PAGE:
On Friday (June 10), the KL Magistrate’s court sentenced 10 men to a fine of RM1,000 each for failing to explain how RM3.14 million from a victim of a Macau scam went into their bank accounts.
While PBM respects the court’s decision, we also take note of the chatter among many Malaysians who find that the penalties do not commensurate with the gravity of the crime. Cumulatively, the 10 men were only fined RM10,000 while the amount lost by the scam’s victim ran into millions.
Those convicted of the crime cannot claim ignorance that their bank accounts have been misused, especially when unusually huge sums of money were transacted through them. In Macau scams, usually the only traceable link between the syndicates and the victims are the bank accounts operated on behalf of the former.
In relation to this, PBM calls on the Government to introduce stiffer penalties against not just the masterminds of such scams, but those who are accessory to the crime, such as those who allow their bank accounts to be used for criminal intent, whether knowingly or otherwise.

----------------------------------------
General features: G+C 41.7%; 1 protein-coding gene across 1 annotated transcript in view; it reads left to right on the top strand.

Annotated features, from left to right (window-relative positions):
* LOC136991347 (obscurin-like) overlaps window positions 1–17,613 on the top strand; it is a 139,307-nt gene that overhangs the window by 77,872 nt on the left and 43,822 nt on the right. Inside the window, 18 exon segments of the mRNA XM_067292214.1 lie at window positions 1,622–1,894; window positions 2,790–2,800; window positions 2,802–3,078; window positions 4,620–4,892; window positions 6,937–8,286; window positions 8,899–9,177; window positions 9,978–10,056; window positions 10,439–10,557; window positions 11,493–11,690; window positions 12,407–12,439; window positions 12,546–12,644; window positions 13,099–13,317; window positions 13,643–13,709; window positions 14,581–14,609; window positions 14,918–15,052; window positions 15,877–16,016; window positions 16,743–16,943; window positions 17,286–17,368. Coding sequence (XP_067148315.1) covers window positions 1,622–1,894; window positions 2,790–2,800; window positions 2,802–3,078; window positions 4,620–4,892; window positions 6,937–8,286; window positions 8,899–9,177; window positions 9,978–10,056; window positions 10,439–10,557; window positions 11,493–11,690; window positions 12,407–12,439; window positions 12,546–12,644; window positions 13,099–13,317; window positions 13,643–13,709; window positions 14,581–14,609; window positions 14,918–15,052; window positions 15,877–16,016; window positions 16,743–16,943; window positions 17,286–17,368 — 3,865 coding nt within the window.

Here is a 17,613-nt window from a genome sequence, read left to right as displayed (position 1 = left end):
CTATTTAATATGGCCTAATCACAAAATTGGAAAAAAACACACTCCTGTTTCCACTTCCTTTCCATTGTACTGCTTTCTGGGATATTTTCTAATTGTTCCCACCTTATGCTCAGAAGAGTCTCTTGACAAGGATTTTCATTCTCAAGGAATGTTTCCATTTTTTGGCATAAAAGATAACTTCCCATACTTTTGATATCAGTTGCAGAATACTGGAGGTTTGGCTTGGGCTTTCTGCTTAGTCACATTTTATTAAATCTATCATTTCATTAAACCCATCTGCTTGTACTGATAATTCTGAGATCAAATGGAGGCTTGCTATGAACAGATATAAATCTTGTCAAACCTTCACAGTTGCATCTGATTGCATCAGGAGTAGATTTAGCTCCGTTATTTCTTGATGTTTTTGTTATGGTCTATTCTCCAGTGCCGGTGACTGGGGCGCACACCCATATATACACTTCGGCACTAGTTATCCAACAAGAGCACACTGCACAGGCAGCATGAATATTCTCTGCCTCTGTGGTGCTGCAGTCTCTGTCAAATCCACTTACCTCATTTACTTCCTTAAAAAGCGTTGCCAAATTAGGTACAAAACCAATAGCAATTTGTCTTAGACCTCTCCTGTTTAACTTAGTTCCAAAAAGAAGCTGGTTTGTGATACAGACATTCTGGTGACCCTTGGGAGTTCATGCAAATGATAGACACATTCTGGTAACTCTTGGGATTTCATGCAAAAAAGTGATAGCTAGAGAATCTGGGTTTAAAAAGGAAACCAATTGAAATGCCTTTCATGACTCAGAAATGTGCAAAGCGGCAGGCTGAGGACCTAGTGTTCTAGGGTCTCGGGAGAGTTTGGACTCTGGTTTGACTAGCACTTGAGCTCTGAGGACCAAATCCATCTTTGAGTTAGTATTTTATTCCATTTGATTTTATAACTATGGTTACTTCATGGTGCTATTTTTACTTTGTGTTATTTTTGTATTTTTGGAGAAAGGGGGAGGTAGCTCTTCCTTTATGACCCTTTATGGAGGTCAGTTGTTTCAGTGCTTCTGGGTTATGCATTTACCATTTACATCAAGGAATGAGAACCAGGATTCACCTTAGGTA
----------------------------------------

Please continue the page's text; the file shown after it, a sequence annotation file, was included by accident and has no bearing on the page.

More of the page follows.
When such laws are in place, bank account holders would think twice about allowing money from scam victims to pass through them. Moreover, Malaysians would then be forced to be more vigilant about transactions involving their bank accounts. They cannot claim ignorance before the law anymore.
Ultimately, we believe Macau scam syndicates will have problems accessing bank accounts to ply their heinous trade and this will go some way to reduce the crime, if not eradicate them altogether.
Macau scam is a serious problem in Malaysia. Based on news reports, Bukit Aman’s commercial crimes department has revealed that a total of 1,585 Macau Scam cases were reported last year with losses totalling RM560mil.
In this respect, PBM calls on the public to be extra vigilant when receiving offers that are too good to be true. When in doubt they should always check with the authorities and should not allow greed to cloud their judgements.
Media statement by PBM Penang Chairman, Alan Oh.